All the language they use in Pleasantville is very polite - such as 'geewiz', 'pumpkin' and 'swell'. These are all old-fashioned American expressions. In contrast, in the real world they use 'hell', 'slutty', and 'mud bath' and there are all of the awful things going on in the world - such as famine, HIV and lower salaries. Jennifer and David's mother is a huge contrast to Bud and Mary-Sue's mother in Pleasantville - she appears uncaring because she is just leaving them so she can meet her boyfriend and sounds moody when she is talking to him. The teachers at the school are also stereotypical - depressed and talking about depressing topics in dreary-sounding voices, whereas the teachers in Pleasantville are all cheerful. The people in Pleasantville again contrast against the real world, because they appear na�ve and innocent - couples have separate beds and at Lover's Lane about the most passionate the teenagers get is holding hands. The families seem very close in Pleasantville too, unlike in the real world. Everybody seems to have a routine and each person has a defined, definite existence - until they turn coloured there is no variety in their life. Their life is 'reliable' and the same, which is the name of the television repairman's company. All of these stereotypes help to attract the audience's attention because often you can relate to the stereotypes because you may know people who are similar, and also because the characters may be humorous, such as Travis. You see all the main characters in the two films develop and mature, and another thing that interests the audience is seeing them develop relationships - such as Cher and Josh. Especially as you can see that there is chemistry between Cher and Josh, yet the characters don't realise it themselves, you carry on watching to see if they get together. There is also the comedy factor to keep you interested in watching. ...read more.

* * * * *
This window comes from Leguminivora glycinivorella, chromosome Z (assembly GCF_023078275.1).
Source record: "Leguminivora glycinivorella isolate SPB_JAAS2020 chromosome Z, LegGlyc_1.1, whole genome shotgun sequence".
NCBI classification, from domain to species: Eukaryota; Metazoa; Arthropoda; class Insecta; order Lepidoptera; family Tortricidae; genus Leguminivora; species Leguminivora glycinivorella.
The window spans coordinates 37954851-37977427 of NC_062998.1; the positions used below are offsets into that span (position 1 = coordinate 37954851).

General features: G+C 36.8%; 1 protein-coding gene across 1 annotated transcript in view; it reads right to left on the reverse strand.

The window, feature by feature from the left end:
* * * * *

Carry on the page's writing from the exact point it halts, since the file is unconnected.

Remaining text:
The artificial lighting in 'Clueless' could represent that Cher is 'artificial' at the beginning - she is the superficial character who is only really interested in fashion and image - not at all in what is going on in the 'real world' because she would rather watch cartoons than the news. The lighting in 'Pleasantville' on the other hand is realistic - probably to indicate that the world is not fake but authentic, unlike 'Clueless'. I think I prefer 'Clueless' as I can relate to the characters more and really like 'teen movies'. Although some of the characters are similar in 'Pleasantville', such as Cher and Jennifer, there were more obvious stereotypes that created more humour, such as Travis, in 'Clueless'. You see the main characters mature, but in very different ways - which are very successful. Both were humorous, but I think that 'Clueless' was more humorous, and as I love comedy this appealed to me more. 'Clueless' was a real 'feel-good' film - you could watch it and enjoy it simply for comedy, whereas it's harder to do that with 'Pleasantville' because it has an obvious, serious message. 'Clueless' was definitely more light-hearted and kept the lively pace going more, so I preferred it because of this. You feel more involved in 'Clueless' too, because she talks in the voiceover to the audience and it is personal, but in 'Pleasantville' the audience feels much more like a spectator. I still did enjoy 'Pleasantville' though - it was still funny and was also unpredictable, but was not as successful at attracting my attention as 'Clueless' even though I do like fantasy films. Mrs. Jordan's comments: a very well written piece, which despite its length, is a pleasure to read because of its fluent style. Demonstrates highly skilful analysis and interpretation of the way filmmakers work. Makes apt and sometimes original comparisons. ?? ?? ?? ?? Katie Paxton English Media Coursework ...read more.